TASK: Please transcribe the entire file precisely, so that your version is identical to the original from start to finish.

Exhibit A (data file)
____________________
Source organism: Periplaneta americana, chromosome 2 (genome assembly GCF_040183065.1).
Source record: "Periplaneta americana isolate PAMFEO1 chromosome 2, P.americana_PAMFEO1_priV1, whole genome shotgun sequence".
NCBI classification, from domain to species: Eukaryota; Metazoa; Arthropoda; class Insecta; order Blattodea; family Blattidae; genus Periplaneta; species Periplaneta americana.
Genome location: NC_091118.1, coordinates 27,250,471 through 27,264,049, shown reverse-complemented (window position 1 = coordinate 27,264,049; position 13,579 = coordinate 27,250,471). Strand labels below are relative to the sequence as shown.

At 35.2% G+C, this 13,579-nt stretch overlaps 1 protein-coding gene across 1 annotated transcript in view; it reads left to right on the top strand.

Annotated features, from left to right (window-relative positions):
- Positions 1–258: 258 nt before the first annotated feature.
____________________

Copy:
Source organism: Periplaneta americana, chromosome 2 (genome assembly GCF_040183065.1).
Source record: "Periplaneta americana isolate PAMFEO1 chromosome 2, P.americana_PAMFEO1_priV1, whole genome shotgun sequence".
NCBI classification, from domain to species: Eukaryota; Metazoa; Arthropoda; class Insecta; order Blattodea; family Blattidae; genus Periplaneta; species Periplaneta americana.
Genome location: NC_091118.1, coordinates 27,250,471 through 27,264,049, shown reverse-complemented (window position 1 = coordinate 27,264,049; position 13,579 = coordinate 27,250,471). Strand labels below are relative to the sequence as shown.

At 35.2% G+C, this 13,579-nt stretch overlaps 1 protein-coding gene across 1 annotated transcript in view; it reads left to right on the top strand.

Annotated features, from left to right (window-relative positions):
- Positions 1–258: 258 nt before the first annotated feature.